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The Grocer’s Guide to Tax Credits and Incentives

The Grocer’s Guide to Tax Credits and Incentives
Laurence Sotsky discusses importance of making tax credits and incentives a central part of the financial plan for any grocery store, chain or distribution center.

While tax credits and incentives (C&I) are a prioritized component of financial strategy for industries like manufacturing, automobiles, film and energy, grocery often fails to capitalize on this significant asset. C&I has plenty to offer businesses that are looking to create opportunities for job creation and so much more.

Even though this article will mainly discuss the causes and subsequent redresses to this problem, the single most important takeaway from this article is this: C&I must be considered a central part of the financial plan for any grocery store, chain or distribution center.

If you are unfamiliar with C&I, essentially, government agencies issue various offsets, abatements and cash payments for businesses that meet certain achievements. In one example, Baltimore is offering a 10-year 80% personal property tax credit to grocers that are either planning to locate their stores or making significant renovations within targeted areas in the city. Some examples to qualify for this tax credit include the following: The business must be located in the grocery store incentive area, and have 500 square feet dedicated to fruit and vegetable sales and 500 square feet dedicated to the sale of other perishable goods, including meat, seafood and dairy products. 

While the value of C&I is regularly into the six- and seven-figure ranges for single stores, much less chains and distribution centers, significant contingents of grocers fail to monetize any C&I at all. Not only is this problematic for the grocer in question, it can also have real impacts on the communities served by the grocer, in the form of reduced square footage and corresponding increase of food scarcity. This is an extraordinarily suboptimal outcome for all sectors of the economy and society at large. Grocery matters; likewise, optimizing the grocery capital stack is not only in the best interest of the business, but also of the local community and associated governments.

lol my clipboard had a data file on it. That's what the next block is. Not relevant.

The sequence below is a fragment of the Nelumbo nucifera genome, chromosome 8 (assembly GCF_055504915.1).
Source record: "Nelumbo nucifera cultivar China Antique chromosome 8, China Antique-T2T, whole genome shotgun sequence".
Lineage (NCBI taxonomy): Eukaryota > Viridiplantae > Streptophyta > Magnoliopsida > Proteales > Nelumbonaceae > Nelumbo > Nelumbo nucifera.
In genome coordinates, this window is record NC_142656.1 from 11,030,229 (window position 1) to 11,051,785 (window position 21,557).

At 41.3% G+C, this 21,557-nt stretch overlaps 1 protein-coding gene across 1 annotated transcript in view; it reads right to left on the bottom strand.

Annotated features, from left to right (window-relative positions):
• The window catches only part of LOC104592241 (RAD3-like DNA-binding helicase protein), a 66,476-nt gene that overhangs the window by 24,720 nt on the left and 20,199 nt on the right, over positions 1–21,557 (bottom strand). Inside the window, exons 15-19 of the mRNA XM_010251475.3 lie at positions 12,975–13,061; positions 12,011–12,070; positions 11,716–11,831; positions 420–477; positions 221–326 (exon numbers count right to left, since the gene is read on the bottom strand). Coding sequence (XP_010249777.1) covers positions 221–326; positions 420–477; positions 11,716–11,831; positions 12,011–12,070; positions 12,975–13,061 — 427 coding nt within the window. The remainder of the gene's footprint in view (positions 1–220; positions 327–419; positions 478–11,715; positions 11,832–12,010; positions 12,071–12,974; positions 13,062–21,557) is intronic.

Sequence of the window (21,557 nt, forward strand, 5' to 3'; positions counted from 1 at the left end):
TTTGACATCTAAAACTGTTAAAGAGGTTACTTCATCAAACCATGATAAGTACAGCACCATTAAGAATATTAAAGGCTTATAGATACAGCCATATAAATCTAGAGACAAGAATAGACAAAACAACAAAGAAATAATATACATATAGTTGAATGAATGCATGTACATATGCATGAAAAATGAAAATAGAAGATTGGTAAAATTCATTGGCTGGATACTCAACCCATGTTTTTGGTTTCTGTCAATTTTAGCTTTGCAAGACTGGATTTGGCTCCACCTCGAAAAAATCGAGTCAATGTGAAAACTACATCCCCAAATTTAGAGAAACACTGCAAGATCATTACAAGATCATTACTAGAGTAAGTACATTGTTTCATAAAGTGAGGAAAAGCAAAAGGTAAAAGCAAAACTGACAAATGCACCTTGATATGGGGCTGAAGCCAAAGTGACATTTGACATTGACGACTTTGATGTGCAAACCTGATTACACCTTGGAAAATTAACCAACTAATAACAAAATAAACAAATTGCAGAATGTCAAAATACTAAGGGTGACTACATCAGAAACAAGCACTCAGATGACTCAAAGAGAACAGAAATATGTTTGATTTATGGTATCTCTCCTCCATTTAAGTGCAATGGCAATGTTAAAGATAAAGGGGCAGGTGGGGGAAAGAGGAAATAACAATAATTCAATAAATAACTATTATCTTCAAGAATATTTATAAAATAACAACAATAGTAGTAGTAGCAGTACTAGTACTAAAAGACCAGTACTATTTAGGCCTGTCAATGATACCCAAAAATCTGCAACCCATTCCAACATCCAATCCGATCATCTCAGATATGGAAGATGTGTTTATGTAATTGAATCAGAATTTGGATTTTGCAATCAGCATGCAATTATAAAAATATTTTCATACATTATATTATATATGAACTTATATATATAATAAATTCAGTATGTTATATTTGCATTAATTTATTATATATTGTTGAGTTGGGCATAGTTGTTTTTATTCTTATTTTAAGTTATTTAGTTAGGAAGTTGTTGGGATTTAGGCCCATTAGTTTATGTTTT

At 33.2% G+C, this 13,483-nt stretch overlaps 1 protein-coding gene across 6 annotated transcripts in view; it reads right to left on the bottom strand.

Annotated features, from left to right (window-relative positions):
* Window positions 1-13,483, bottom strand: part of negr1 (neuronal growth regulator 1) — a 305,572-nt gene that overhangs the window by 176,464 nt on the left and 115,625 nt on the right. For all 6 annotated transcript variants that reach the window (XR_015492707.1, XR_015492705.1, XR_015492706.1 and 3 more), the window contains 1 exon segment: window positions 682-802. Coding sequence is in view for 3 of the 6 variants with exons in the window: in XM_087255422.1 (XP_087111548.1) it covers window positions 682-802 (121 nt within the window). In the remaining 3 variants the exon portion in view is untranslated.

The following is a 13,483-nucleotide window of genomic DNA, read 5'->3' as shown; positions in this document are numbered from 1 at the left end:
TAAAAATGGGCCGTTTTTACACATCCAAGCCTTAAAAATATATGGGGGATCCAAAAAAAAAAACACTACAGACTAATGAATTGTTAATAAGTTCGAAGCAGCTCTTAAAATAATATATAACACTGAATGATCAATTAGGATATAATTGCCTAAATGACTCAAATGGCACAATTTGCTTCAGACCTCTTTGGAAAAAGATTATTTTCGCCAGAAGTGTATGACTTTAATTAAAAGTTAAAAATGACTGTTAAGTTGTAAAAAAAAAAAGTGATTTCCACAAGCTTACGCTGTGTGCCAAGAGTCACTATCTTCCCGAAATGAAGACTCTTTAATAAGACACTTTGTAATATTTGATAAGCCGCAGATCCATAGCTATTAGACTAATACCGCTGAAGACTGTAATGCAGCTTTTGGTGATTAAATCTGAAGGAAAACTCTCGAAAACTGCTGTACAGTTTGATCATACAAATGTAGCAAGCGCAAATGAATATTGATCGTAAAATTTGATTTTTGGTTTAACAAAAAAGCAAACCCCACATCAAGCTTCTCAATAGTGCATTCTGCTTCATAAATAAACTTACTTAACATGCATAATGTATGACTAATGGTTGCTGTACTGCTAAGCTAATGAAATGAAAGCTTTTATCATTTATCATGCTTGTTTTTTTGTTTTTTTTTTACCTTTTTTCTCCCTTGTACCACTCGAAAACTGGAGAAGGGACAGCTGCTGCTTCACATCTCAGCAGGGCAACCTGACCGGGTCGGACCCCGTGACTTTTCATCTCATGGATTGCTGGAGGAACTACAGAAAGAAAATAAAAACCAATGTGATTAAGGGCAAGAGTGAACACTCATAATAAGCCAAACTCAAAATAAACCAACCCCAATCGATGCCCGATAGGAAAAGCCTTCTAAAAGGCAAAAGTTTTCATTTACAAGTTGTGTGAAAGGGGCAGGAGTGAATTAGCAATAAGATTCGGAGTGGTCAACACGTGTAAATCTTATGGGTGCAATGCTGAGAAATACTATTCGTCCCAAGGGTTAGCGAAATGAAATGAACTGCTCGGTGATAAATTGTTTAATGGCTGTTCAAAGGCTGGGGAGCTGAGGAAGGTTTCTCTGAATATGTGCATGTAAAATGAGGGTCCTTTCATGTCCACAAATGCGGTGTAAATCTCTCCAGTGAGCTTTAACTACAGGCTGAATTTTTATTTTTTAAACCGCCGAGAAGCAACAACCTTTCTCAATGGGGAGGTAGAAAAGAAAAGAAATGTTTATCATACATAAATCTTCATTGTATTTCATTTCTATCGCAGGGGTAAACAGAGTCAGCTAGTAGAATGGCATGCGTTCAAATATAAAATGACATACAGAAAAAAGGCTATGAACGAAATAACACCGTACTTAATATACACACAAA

Primarily, there are three reasons that grocery stores and chains fail to realize impact through C&I:

Failure to Discover

Finding all of the C&I available to any organization is difficult, much less one with the reach of grocery. Grocery not only has access to all of the standard hiring and cap ex credits, but a whole host of others, ranging from food deserts and specific locations to electric vehicle-charging stations and fleet conversion.

Grocers fail to find all applicable C&I generally for two reasons. The first is a simple failure to prioritize C&I, which we will get to in a moment; the second is a failure to know where and when to look. Calling a local economic development group can be extremely valuable in finding C&I; likewise, consulting a third party like an advisor or technology provider can be a huge step in the right direction. It’s also important to note here that C&I shouldn’t be an afterthought. Prospective C&I should be factored into budget decisions as soon as expansion is under discussion.

Failure to Comply

This is a sneaky one, but extremely important to organizations with multiple credits. Many credits have complex and significant ongoing compliance requirements. The best advice here is to be proactive on a regular basis don’t put yourself in a position where you are scrambling two days before a deadline to gather all of the information needed for a final report. Stay ahead of schedule.

Failure to Prioritize

This is the biggest one, because once you decide as an organization to prioritize something, it will get done. C&I should be a part of your grocery plans and your entire business. Manufacturing is a massive area for C&I, distribution and warehousing  these are the things that society needs, so these are the things that C&I targets.

The purpose of C&I is for governments to align public interests with business interests within the bounds of capitalism. What C&I looks like to your organization will be larger stores with more sales, more employees and a reduced tax burden. What it looks like to governments is a larger tax base, lower unemployment and greater public health. What it looks like to a private citizen could be a job, a new store in their neighborhood, or even something as simple yet profound as a well-stocked produce section and the corresponding inclination to make a slightly healthier dinner that night. 

Key Takeaways

  1. Don’t be afraid to call your local economic development office and see whether it have any programs that might affect your organization. It takes all of 15 minutes, and the answer may surprise you.
  2. Encourage cross-departmental collaboration. C&I isn’t a tax issue any more than revenue is a cashier issue  tax plays a role but so does human resources, real estate, finance and virtually every other department.
  3. Most of all, be proactive about finding C&I. If you are unfamiliar with the space or strapped for time, partner with a third party that can help you find all applicable C&I. It will be worth it in the long run.

About the Author

Laurence Sotsky

Laurence Sotsky is the CEO of El Segundo, California-based Incentify, a global SaaS platform solving the needs of enterprise tax credits and incentives (C&I) portfolios.

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